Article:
In this lesson, our instructor Elizabeth Turro gives an introduction on the postwar prosperity and the other America. She talks about economic realities, rise in gross domestic product, the affluent society, or the other America, Bretton woods system, economic trends in the 1950s, general electric, suburban living, Levittowns and tract housing. She also explains the negative effects of suburbanization, changing demographics, baby boom! got to make up for lost time, highway expansion, city life belts, car culture, the emerging civil rights movement, civil rights challenges, Brown v. Board of Education in 1954 and massive resistance against the case. The other key points are segregationists and the little rock nine, nonviolent protest, civil disobedience, social critics which is the Beats, Be-Bop Jazz, other culture dissenters, pop art, TV Culture, Rock and Roll and 1950s: Conformity or Rebellion and women's issues in the 1950s. Last but not least, she also illustrates the feminine mystique, other policies and demographic changes, the second migration from 1940 to 1970 and other demographic changes.
Positive aspects of the U.S. economy: huge economic growth & gdp tripled between after WWII through the 60s
In addition to the GI bill, employers acceptance of collective bargaining helped workers’ wages, benefits, & ability to buy homes
The “Other” America: Michael Harrington wrote powerfully about an America that contained within it “an affluent society” and “an underdeveloped nation, a culture of poverty”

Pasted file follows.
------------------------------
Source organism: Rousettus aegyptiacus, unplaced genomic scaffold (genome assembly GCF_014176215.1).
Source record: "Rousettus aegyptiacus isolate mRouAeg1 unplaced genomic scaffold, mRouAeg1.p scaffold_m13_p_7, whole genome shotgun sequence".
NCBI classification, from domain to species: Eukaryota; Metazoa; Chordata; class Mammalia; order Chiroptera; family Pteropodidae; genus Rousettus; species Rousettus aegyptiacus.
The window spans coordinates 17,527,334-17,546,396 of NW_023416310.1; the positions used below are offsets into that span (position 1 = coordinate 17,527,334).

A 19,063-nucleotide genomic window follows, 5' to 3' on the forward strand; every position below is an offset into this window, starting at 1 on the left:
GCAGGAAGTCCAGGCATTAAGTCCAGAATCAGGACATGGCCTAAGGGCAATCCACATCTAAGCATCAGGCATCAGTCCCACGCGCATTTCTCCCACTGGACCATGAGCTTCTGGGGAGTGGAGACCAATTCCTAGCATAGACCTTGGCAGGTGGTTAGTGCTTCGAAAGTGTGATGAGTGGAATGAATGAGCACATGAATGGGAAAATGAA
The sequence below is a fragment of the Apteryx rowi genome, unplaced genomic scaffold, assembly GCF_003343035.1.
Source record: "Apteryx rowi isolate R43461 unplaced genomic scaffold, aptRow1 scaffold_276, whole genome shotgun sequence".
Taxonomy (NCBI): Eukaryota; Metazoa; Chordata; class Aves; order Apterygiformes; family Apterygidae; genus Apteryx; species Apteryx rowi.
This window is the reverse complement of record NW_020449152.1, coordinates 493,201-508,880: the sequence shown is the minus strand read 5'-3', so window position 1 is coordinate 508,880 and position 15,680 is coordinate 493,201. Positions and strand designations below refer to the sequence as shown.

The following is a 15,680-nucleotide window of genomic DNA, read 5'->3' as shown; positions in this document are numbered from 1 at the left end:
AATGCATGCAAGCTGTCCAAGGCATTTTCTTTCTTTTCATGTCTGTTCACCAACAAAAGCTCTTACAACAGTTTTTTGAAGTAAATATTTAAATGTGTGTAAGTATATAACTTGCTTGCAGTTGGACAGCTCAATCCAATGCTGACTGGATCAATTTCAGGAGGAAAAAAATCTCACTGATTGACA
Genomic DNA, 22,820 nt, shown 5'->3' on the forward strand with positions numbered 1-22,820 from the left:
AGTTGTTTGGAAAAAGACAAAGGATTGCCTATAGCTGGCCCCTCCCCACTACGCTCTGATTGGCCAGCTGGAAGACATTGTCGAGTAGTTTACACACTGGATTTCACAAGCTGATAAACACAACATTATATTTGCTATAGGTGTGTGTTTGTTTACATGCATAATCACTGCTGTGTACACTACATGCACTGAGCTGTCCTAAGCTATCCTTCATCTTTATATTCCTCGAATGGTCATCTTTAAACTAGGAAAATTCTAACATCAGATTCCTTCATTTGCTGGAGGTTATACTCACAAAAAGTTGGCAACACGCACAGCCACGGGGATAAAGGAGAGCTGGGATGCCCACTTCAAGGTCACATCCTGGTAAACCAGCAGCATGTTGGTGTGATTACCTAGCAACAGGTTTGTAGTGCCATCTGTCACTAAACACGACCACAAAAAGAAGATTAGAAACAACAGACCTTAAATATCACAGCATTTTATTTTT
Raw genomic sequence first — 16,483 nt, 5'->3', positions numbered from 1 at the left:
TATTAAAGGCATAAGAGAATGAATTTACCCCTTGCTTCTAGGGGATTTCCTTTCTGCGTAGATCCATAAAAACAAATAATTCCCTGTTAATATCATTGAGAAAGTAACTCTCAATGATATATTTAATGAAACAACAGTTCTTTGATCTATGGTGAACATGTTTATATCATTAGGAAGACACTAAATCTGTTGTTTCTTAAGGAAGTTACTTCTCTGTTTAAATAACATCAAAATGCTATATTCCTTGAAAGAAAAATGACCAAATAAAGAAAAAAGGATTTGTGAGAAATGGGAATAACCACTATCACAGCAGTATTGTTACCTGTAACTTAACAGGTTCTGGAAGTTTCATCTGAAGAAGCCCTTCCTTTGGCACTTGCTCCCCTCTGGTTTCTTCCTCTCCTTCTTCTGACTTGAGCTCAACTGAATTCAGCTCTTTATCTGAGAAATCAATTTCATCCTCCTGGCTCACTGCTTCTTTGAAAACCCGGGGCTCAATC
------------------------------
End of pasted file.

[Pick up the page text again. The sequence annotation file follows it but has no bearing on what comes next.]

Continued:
Bretton Woods System: an important conference was held in 1944 and several institutions (like the IMF and World Bank) were created that not only were intended to help reconstruct war-torn Europe and help support Third World counties, but they also helped the U.S. economy
Rise in consumerism: in 1951, more $ spent on advertising than on education ($6.5 billion as opposed to $5 billion)
Huge suburbanization during the postwar era Levitttowns: revolutionized by William J. Levitt--affordable tract houses in housing developments in NY, PA, & NJ
The downside of suburbanization: suburban sprawl, “white flight,” restrictive covenants, and segregated neighborhoods
The Civil Rights Movement grew, and groups like the NAACP became more active as a result to combat discrimination in housing, transportation & other areas
Brown v. Board of Education: in a unanimous decision, it overturned the Plessy case. (Earl Warren: chief justice, who ended up being liberal, declared that separation implied inferiority)
Backlash against civil rights gains also grew
Clash between cultural conformists and dissenters who began to question the status quo
Postwar Prosperity and The 'Other' America
Lecture Slides are screen-captured images of important points in the lecture. Students can download and print out these lecture slide images to do practice problems as well as take notes while watching the lecture.